The latest budget’s import tariff hikes signal that a three-decade commitment to trade openness has been all but abandoned
Minister of finance Nirmala Sitharaman delivered one of the longest Union budget speeches in recent memory on 1 February. Notable by their absence in the speech were the specifics of a raft of tariff increases, which had been telegraphed in advance and tucked away in an annexure. It seems the government’s backsliding towards protectionist import barriers was deemed insufficiently important, or perhaps, on the contrary, excessively inconvenient to get a direct mention in the speech.
Even the most well-inclined observers can no longer palm-off previous tariff increases by the current government as mere one-offs or aberrations. It is abundantly clear now, unfortunately, that the government of Prime Minister Narendra Modi, in its second innings even more than the first, has abandoned an almost three-decade commitment to trade liberalization, going back to the initial liberalization impetus of 1991. Notably, even governments that did not further liberalize, at the very least refrained from sliding back into protectionism. No more, though—we are now witnessing a more or less explicit embrace of import substitution, which had been thought abandoned in 1991 and beyond.
While we taste the bitter fruit of protectionism in Modi’s second term, the initial seeds go back to his government’s first term in office. As your columnist had warned in this space as far back as 21 December 2014 (“Making An Industrial Superpower"), there was always a danger that the then newly-announced Make in India scheme would degenerate into an old-fashioned industrial policy and lead to import substitution. That, alas, is exactly what has transpired.
The arguments against import substitution, and in favour of liberal trade, have been made in this space on numerous occasions. In brief, both economic theory and a vast weight of evidence point to the detrimental effects of protectionism. Far from jump-starting the domestic industry, as its proponents claim it will, tariffs, quotas and other trade restrictions foster inefficiency among domestic firms that survive only because of protectionism, and do not become more productive under it, as the government’s threat to withdraw the protection is never credible. Meanwhile, upstream industries suffer higher than necessary input costs, and consumers of final goods end up footing the bill. Governments earn some tariff revenue, but never enough to warrant the distortion costs to the economy.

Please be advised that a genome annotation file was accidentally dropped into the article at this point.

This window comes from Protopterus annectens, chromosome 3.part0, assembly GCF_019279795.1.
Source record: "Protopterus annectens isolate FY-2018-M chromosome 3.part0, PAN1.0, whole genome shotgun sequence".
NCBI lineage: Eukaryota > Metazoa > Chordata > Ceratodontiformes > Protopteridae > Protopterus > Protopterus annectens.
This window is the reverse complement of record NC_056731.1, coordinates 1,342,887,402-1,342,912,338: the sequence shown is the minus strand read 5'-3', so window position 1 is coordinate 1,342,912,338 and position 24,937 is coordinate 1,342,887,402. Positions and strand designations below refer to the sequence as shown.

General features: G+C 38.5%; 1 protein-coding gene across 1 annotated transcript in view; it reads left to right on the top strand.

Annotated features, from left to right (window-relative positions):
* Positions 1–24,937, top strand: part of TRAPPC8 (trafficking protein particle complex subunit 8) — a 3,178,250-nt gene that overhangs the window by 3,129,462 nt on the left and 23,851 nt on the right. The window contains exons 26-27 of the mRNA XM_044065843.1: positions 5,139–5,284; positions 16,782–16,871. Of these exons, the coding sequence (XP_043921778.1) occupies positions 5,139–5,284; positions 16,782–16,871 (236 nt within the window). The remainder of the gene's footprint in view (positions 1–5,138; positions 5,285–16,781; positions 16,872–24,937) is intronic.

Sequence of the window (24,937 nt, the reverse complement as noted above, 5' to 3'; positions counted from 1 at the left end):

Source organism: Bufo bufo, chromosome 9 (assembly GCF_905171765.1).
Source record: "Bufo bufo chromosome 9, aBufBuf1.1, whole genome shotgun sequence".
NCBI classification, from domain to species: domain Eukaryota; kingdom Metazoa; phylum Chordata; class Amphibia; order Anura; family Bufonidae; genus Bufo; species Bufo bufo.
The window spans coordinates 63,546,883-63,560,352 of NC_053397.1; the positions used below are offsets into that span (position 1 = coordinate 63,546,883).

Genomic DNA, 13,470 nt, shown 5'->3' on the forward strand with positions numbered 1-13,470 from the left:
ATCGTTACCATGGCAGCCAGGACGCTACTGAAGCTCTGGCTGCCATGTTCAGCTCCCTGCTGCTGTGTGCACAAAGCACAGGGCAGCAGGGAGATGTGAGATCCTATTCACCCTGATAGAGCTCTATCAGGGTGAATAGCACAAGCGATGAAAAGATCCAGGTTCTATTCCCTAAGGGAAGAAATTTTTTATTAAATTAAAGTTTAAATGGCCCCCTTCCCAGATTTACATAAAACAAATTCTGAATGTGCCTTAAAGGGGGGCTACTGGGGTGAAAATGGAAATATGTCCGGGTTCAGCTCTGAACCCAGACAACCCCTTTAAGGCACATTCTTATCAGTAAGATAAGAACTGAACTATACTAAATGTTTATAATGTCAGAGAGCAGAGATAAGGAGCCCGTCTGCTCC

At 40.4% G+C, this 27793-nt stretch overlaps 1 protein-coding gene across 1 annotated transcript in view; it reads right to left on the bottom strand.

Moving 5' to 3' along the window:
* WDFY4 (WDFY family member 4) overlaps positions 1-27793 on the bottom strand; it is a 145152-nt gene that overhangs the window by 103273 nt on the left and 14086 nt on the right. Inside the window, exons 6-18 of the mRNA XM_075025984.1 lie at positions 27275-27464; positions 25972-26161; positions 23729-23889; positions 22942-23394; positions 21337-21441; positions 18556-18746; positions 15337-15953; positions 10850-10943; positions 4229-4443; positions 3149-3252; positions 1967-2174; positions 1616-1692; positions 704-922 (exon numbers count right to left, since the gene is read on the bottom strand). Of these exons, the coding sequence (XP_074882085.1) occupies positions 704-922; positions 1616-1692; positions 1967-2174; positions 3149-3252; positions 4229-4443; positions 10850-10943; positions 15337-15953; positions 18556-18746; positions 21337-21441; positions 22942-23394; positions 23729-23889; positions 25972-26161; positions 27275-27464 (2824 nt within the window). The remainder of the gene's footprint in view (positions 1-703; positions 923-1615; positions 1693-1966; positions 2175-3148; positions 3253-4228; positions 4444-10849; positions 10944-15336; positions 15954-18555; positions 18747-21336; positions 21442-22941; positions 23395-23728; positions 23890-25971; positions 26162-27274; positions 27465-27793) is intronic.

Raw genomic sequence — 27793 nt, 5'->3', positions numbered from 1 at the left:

Yet, governments do need revenue; might tariffs be an inefficient but expedient way to raise them? Writing on 12 February 2018 in this space (“India’s Protectionist Folly"), following tariff increases in the 2018 Union budget, economist Pravin Krishna and I had countered this argument by making the case for a low, uniform and revenue-preserving tariff rate as a better alternative to arbitrary tariff increases in a range of disparate sectors. Such tariff “spikes" cause greater distortion than a revenue-equivalent uniform tariff, and may lead to the problem of tariff “inversion" in which intermediate goods are taxed more heavily than final goods, thus paradoxically further disadvantaging, rather than aiding, domestic producers of final goods.
However, we had pointed to another, more insidious danger of a non-uniform tariff structure: that it worsens rent-seeking by domestic industries—a force which would be muted in a world where tariffs are locked at a uniform level by statute, and, as a result, industries individually have less of an incentive to lobby for tariffs that are to be applied economy-wide rather than only for their own benefit. Economists Arvind Panagariya and Dani Rodrik had formalized this intuition many years ago, and it matches both common sense and observation.
The apparently random list of sectors that would benefit from tariff increases in the recent budget—some of them quite substantial—strongly suggests the possibility of rent-seeking behaviour. Indian industries to be protected by higher tariffs include: “wall fans", “open cell of television set", “solar cells, not assembled" and an assortment of household goods and appliances, apart from electrical appliances, footwear, furniture, stationery, toys, machinery and “miscellaneous items", including “glass beads" and “artificial flowers".
All this is quite apart from the large tariff increases in the automotive sector brought about with the explicit aim of boosting Make in India for electric vehicles, and similarly large tariff increases to boost domestic manufacturing of mobile telephones. Thus, the “vibrator/ringer" and “display panel" of mobile telephones will now bear a 10% customs duty, when earlier that duty was nil. This will make the production of finished mobile telephones more expensive for domestic firms, which would likely hobble domestic mobile telephone makers and lead to higher prices for consumers, all for a dubious and uncertain benefit to some domestic components makers.
If this is not bad enough, the worst may be yet to come. Ample experience of import substitution in economies across the emerging world and over many decades, including in India until 1991, attest to the fact that protectionism, especially abetted by rent-seeking behaviour, is like a rabbit-hole: once inside, one keeps going deeper and deeper, and egress is difficult at best.
Economists warning of the danger of protectionism are rather like Cassandra: often cursed by policymakers of the present, only to have future policymakers rue the poor choices made by their predecessors as they discover that the warnings were true, after all—much like India in 1991. Alas, it appears that history is repeating itself.
Vivek Dehejia is a Mint columnist
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